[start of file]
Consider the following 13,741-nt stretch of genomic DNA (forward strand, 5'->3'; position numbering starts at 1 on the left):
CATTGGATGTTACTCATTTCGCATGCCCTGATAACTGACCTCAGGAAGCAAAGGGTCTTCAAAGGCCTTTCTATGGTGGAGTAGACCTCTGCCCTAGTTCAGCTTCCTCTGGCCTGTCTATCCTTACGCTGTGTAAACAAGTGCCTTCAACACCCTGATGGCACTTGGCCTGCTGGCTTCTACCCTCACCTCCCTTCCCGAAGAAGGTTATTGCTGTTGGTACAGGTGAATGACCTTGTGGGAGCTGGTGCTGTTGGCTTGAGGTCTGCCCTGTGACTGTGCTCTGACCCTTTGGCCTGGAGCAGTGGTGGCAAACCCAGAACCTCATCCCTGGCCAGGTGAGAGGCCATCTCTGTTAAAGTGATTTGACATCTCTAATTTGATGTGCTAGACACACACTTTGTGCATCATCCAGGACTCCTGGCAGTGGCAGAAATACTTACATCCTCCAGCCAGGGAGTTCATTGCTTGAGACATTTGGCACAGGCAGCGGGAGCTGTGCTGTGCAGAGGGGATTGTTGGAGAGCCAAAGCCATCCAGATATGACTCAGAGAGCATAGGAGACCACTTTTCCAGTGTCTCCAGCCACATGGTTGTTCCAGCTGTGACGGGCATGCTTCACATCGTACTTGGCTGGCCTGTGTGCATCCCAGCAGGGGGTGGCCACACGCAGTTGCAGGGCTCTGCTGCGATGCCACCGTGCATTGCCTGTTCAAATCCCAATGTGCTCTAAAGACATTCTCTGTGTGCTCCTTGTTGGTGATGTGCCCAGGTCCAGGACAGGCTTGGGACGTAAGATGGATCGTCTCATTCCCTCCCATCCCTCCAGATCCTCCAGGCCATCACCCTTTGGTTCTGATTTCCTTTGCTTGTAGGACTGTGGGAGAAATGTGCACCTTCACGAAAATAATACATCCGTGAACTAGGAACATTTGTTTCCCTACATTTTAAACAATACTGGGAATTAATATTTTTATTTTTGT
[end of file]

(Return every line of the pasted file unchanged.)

Consider the following 13,741-nt stretch of genomic DNA (forward strand, 5'->3'; position numbering starts at 1 on the left):
CATTGGATGTTACTCATTTCGCATGCCCTGATAACTGACCTCAGGAAGCAAAGGGTCTTCAAAGGCCTTTCTATGGTGGAGTAGACCTCTGCCCTAGTTCAGCTTCCTCTGGCCTGTCTATCCTTACGCTGTGTAAACAAGTGCCTTCAACACCCTGATGGCACTTGGCCTGCTGGCTTCTACCCTCACCTCCCTTCCCGAAGAAGGTTATTGCTGTTGGTACAGGTGAATGACCTTGTGGGAGCTGGTGCTGTTGGCTTGAGGTCTGCCCTGTGACTGTGCTCTGACCCTTTGGCCTGGAGCAGTGGTGGCAAACCCAGAACCTCATCCCTGGCCAGGTGAGAGGCCATCTCTGTTAAAGTGATTTGACATCTCTAATTTGATGTGCTAGACACACACTTTGTGCATCATCCAGGACTCCTGGCAGTGGCAGAAATACTTACATCCTCCAGCCAGGGAGTTCATTGCTTGAGACATTTGGCACAGGCAGCGGGAGCTGTGCTGTGCAGAGGGGATTGTTGGAGAGCCAAAGCCATCCAGATATGACTCAGAGAGCATAGGAGACCACTTTTCCAGTGTCTCCAGCCACATGGTTGTTCCAGCTGTGACGGGCATGCTTCACATCGTACTTGGCTGGCCTGTGTGCATCCCAGCAGGGGGTGGCCACACGCAGTTGCAGGGCTCTGCTGCGATGCCACCGTGCATTGCCTGTTCAAATCCCAATGTGCTCTAAAGACATTCTCTGTGTGCTCCTTGTTGGTGATGTGCCCAGGTCCAGGACAGGCTTGGGACGTAAGATGGATCGTCTCATTCCCTCCCATCCCTCCAGATCCTCCAGGCCATCACCCTTTGGTTCTGATTTCCTTTGCTTGTAGGACTGTGGGAGAAATGTGCACCTTCACGAAAATAATACATCCGTGAACTAGGAACATTTGTTTCCCTACATTTTAAACAATACTGGGAATTAATATTTTTATTTTTGT